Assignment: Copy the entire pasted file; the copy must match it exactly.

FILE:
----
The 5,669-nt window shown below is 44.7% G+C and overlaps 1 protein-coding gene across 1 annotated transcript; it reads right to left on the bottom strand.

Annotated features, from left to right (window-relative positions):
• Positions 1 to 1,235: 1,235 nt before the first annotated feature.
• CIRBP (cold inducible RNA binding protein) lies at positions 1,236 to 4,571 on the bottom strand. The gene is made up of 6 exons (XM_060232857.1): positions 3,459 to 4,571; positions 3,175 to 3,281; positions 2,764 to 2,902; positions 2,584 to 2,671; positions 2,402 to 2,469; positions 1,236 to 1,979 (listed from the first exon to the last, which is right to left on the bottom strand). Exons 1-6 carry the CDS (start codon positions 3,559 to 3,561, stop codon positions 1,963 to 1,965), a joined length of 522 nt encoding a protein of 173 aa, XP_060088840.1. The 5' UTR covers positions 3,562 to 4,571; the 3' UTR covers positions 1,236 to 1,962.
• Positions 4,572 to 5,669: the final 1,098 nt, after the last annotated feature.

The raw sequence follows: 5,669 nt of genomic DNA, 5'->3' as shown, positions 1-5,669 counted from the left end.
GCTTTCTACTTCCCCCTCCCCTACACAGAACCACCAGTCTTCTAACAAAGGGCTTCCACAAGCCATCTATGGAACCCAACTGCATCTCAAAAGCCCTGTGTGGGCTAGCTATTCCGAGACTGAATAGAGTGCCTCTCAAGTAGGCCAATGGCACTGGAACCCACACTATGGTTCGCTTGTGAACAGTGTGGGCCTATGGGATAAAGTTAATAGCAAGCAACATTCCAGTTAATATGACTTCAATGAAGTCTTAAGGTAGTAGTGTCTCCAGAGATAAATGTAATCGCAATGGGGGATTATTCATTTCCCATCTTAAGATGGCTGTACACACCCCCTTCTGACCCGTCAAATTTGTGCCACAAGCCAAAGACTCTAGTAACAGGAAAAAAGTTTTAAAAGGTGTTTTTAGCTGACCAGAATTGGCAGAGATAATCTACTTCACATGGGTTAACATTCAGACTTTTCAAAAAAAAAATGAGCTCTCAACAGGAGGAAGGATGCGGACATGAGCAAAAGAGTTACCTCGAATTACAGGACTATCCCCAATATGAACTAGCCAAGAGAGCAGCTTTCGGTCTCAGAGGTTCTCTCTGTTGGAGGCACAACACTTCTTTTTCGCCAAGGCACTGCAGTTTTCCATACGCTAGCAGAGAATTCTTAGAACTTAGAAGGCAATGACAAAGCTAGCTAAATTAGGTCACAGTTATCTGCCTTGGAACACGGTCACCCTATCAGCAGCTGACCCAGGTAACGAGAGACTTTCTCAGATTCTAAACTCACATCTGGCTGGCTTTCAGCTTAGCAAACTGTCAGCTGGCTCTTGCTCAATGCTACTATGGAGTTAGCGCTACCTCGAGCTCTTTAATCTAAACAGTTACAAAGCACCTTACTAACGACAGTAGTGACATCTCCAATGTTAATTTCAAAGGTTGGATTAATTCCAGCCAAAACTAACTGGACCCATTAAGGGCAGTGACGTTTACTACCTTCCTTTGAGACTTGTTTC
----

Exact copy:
The 5,669-nt window shown below is 44.7% G+C and overlaps 1 protein-coding gene across 1 annotated transcript; it reads right to left on the bottom strand.

Annotated features, from left to right (window-relative positions):
• Positions 1 to 1,235: 1,235 nt before the first annotated feature.
• CIRBP (cold inducible RNA binding protein) lies at positions 1,236 to 4,571 on the bottom strand. The gene is made up of 6 exons (XM_060232857.1): positions 3,459 to 4,571; positions 3,175 to 3,281; positions 2,764 to 2,902; positions 2,584 to 2,671; positions 2,402 to 2,469; positions 1,236 to 1,979 (listed from the first exon to the last, which is right to left on the bottom strand). Exons 1-6 carry the CDS (start codon positions 3,559 to 3,561, stop codon positions 1,963 to 1,965), a joined length of 522 nt encoding a protein of 173 aa, XP_060088840.1. The 5' UTR covers positions 3,562 to 4,571; the 3' UTR covers positions 1,236 to 1,962.
• Positions 4,572 to 5,669: the final 1,098 nt, after the last annotated feature.

The raw sequence follows: 5,669 nt of genomic DNA, 5'->3' as shown, positions 1-5,669 counted from the left end.
GCTTTCTACTTCCCCCTCCCCTACACAGAACCACCAGTCTTCTAACAAAGGGCTTCCACAAGCCATCTATGGAACCCAACTGCATCTCAAAAGCCCTGTGTGGGCTAGCTATTCCGAGACTGAATAGAGTGCCTCTCAAGTAGGCCAATGGCACTGGAACCCACACTATGGTTCGCTTGTGAACAGTGTGGGCCTATGGGATAAAGTTAATAGCAAGCAACATTCCAGTTAATATGACTTCAATGAAGTCTTAAGGTAGTAGTGTCTCCAGAGATAAATGTAATCGCAATGGGGGATTATTCATTTCCCATCTTAAGATGGCTGTACACACCCCCTTCTGACCCGTCAAATTTGTGCCACAAGCCAAAGACTCTAGTAACAGGAAAAAAGTTTTAAAAGGTGTTTTTAGCTGACCAGAATTGGCAGAGATAATCTACTTCACATGGGTTAACATTCAGACTTTTCAAAAAAAAAATGAGCTCTCAACAGGAGGAAGGATGCGGACATGAGCAAAAGAGTTACCTCGAATTACAGGACTATCCCCAATATGAACTAGCCAAGAGAGCAGCTTTCGGTCTCAGAGGTTCTCTCTGTTGGAGGCACAACACTTCTTTTTCGCCAAGGCACTGCAGTTTTCCATACGCTAGCAGAGAATTCTTAGAACTTAGAAGGCAATGACAAAGCTAGCTAAATTAGGTCACAGTTATCTGCCTTGGAACACGGTCACCCTATCAGCAGCTGACCCAGGTAACGAGAGACTTTCTCAGATTCTAAACTCACATCTGGCTGGCTTTCAGCTTAGCAAACTGTCAGCTGGCTCTTGCTCAATGCTACTATGGAGTTAGCGCTACCTCGAGCTCTTTAATCTAAACAGTTACAAAGCACCTTACTAACGACAGTAGTGACATCTCCAATGTTAATTTCAAAGGTTGGATTAATTCCAGCCAAAACTAACTGGACCCATTAAGGGCAGTGACGTTTACTACCTTCCTTTGAGACTTGTTTC